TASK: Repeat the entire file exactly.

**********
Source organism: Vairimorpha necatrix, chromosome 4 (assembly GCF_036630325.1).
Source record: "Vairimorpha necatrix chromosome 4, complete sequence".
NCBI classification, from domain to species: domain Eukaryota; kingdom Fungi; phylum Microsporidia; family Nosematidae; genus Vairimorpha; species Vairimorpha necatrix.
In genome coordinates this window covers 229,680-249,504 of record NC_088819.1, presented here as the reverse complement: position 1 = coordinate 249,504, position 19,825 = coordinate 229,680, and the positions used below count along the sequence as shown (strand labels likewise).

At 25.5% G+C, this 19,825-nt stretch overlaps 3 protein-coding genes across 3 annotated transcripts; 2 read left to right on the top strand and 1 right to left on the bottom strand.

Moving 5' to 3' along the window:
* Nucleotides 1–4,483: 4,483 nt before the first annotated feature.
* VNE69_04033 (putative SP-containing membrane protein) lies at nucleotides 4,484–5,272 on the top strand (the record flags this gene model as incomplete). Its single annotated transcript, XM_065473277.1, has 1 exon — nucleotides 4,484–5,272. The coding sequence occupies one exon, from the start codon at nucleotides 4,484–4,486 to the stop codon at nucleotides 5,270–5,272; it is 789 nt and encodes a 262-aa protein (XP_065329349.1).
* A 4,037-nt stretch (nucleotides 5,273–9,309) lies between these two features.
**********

Source organism: Vairimorpha necatrix, chromosome 4 (assembly GCF_036630325.1).
Source record: "Vairimorpha necatrix chromosome 4, complete sequence".
NCBI classification, from domain to species: domain Eukaryota; kingdom Fungi; phylum Microsporidia; family Nosematidae; genus Vairimorpha; species Vairimorpha necatrix.
In genome coordinates this window covers 229,680-249,504 of record NC_088819.1, presented here as the reverse complement: position 1 = coordinate 249,504, position 19,825 = coordinate 229,680, and the positions used below count along the sequence as shown (strand labels likewise).

At 25.5% G+C, this 19,825-nt stretch overlaps 3 protein-coding genes across 3 annotated transcripts; 2 read left to right on the top strand and 1 right to left on the bottom strand.

Moving 5' to 3' along the window:
* Nucleotides 1–4,483: 4,483 nt before the first annotated feature.
* VNE69_04033 (putative SP-containing membrane protein) lies at nucleotides 4,484–5,272 on the top strand (the record flags this gene model as incomplete). Its single annotated transcript, XM_065473277.1, has 1 exon — nucleotides 4,484–5,272. The coding sequence occupies one exon, from the start codon at nucleotides 4,484–4,486 to the stop codon at nucleotides 5,270–5,272; it is 789 nt and encodes a 262-aa protein (XP_065329349.1).
* A 4,037-nt stretch (nucleotides 5,273–9,309) lies between these two features.